Sniffer dogs trialled as solution to rabbit infestation at Mulligans Flat sanctuary in Canberra

Rangers are trialling the use of highly trained sniffer dogs to hunt down a nest of feral rabbits haunting Mulligans Flat Woodland Sanctuary in Canberra's north.

Dogs are normally banned behind the predator-proof fence at the sanctuary.

But authorities have been bending the rules in the name of conservation to protect a burgeoning breeding colony of eastern bettongs that also inhabit the space.

Cats and foxes were eliminated from the area some time ago.

But Mulligans Flat ranger Mark Sweaney said that meant the sanctuary had become a "rabbit paradise", which was bad for the bettongs.

"We have created a place where rabbits can breed freely," he said.

"Really the only impact on rabbit population are birds of prey and any work we can do to control them."

In an effort to get rabbit numbers under control and eventually eliminate them, the ACT Government has called in Steve Austin and his dogs.

In recent years, Mr Austin's dogs have been turned loose in some of Australia's most sensitive wilderness areas.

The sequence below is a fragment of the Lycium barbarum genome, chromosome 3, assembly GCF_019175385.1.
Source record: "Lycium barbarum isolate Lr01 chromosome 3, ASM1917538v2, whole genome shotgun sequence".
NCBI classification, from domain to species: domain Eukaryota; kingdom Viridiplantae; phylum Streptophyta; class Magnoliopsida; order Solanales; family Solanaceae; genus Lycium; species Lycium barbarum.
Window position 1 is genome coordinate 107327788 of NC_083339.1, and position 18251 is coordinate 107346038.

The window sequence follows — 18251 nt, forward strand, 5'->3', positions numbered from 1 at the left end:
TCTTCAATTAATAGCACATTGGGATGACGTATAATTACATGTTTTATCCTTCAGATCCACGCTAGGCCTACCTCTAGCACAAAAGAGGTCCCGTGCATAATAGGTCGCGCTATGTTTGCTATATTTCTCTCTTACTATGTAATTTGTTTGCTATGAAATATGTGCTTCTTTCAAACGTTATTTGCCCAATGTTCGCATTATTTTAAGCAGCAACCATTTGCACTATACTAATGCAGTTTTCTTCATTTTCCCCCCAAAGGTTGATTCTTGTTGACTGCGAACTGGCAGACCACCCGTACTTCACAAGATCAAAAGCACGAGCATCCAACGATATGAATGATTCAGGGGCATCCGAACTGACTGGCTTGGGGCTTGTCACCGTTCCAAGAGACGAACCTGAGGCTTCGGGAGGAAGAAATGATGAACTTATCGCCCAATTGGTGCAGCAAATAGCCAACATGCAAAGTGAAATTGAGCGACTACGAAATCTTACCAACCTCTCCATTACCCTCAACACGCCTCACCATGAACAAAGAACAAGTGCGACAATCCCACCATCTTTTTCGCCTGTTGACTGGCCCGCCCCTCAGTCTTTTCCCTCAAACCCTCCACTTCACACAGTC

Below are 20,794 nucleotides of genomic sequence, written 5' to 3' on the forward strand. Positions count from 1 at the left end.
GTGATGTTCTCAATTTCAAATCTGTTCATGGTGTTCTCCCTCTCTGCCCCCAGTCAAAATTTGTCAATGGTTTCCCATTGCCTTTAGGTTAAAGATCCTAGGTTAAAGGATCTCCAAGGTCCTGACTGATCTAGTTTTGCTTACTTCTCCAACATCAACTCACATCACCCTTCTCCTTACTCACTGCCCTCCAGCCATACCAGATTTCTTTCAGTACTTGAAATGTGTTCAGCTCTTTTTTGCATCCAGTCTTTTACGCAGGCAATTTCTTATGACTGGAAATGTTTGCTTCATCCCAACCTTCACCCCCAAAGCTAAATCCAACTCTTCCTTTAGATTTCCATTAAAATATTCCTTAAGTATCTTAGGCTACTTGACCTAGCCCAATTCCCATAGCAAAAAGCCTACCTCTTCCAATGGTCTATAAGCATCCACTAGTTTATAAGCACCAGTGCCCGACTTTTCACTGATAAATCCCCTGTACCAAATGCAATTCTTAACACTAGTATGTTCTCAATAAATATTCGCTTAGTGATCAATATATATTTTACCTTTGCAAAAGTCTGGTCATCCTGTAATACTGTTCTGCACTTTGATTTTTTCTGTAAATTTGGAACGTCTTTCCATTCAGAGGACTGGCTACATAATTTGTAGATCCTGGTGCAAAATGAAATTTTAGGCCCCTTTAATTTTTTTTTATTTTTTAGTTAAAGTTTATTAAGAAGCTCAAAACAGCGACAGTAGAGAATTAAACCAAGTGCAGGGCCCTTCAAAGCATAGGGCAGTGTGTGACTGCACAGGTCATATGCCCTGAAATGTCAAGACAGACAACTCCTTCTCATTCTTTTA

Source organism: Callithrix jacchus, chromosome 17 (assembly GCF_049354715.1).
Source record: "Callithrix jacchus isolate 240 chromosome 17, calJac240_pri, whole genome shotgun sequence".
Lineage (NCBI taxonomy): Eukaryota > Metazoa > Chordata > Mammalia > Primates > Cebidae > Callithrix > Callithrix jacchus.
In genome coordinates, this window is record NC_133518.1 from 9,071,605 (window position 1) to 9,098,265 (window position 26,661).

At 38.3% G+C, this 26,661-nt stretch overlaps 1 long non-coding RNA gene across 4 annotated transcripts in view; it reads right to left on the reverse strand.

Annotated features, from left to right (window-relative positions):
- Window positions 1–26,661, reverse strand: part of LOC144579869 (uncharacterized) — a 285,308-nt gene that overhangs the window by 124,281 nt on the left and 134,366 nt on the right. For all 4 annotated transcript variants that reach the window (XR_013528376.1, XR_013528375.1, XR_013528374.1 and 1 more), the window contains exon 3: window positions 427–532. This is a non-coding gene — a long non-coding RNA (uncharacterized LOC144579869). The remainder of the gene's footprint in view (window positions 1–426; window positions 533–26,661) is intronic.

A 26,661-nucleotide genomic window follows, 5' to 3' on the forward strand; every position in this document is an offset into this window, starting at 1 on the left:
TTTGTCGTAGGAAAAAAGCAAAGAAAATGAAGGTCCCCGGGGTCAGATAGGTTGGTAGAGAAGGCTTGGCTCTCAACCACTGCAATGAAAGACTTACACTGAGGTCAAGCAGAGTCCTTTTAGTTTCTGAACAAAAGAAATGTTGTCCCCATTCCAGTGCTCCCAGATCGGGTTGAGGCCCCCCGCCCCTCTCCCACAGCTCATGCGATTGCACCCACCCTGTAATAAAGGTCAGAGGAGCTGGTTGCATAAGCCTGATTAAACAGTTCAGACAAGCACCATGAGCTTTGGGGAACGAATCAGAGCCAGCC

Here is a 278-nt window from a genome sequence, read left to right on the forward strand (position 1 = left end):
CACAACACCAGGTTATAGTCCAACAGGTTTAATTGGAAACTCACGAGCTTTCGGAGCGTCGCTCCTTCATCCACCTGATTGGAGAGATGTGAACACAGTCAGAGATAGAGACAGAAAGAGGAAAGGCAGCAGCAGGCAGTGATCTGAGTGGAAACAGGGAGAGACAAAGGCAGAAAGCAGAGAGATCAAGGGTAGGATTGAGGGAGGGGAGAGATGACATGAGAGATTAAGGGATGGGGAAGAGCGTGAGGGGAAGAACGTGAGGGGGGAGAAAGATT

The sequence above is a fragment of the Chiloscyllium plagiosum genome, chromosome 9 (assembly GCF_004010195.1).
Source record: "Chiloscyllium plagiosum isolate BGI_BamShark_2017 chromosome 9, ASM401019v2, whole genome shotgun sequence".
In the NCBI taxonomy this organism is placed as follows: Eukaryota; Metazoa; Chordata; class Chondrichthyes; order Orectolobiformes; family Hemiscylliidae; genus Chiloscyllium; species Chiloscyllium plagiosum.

On Macquarie Island, they helped control rabbits, rats and mice, and in other areas they have helped find threatened birds and detect dangerous weeds.

They were called in to Canberra to protect Mulligans Flat sanctuary's endangered bettongs by wiping out the competition.

"Their main job today is to find rabbits and let the rangers know exactly where they are, so they can put their management program into place," Mr Austin said.

'Trial part of broader rabbit control program'

Mr Sweaney said once the dogs located the rabbits, they would be killed by the ranger in the most humane way possible - by fumigation or shooting.

Mr Austin's English springer spaniels are highly trained animals who have been taught to sniff out the hiding spots and homes of feral animals without harming what is inside, using a sophisticated set of commands and signals.

As part of the trial, Mr Austin and his two dogs Tommy and Bolt will be working on finding rabbit burrows and learning to avoid bettongs.

"They have no contact whatsoever with the feral game that they find," Mr Austin said.

He said the same went for native animals, but it took time and training.

"A lot of on-lead work, a lot of time and a lot of effort has gone into it," Mr Austin said.

Ranger Mr Sweaney said once Mr Austin and his dogs had completed their trial run, a rabbit calicivirus would be introduced into the population.

"This will help us do the major control of the population," he said.

"Then later on in the program we'll hopefully be using the detection dogs to find the rabbits when they're at much lower numbers."

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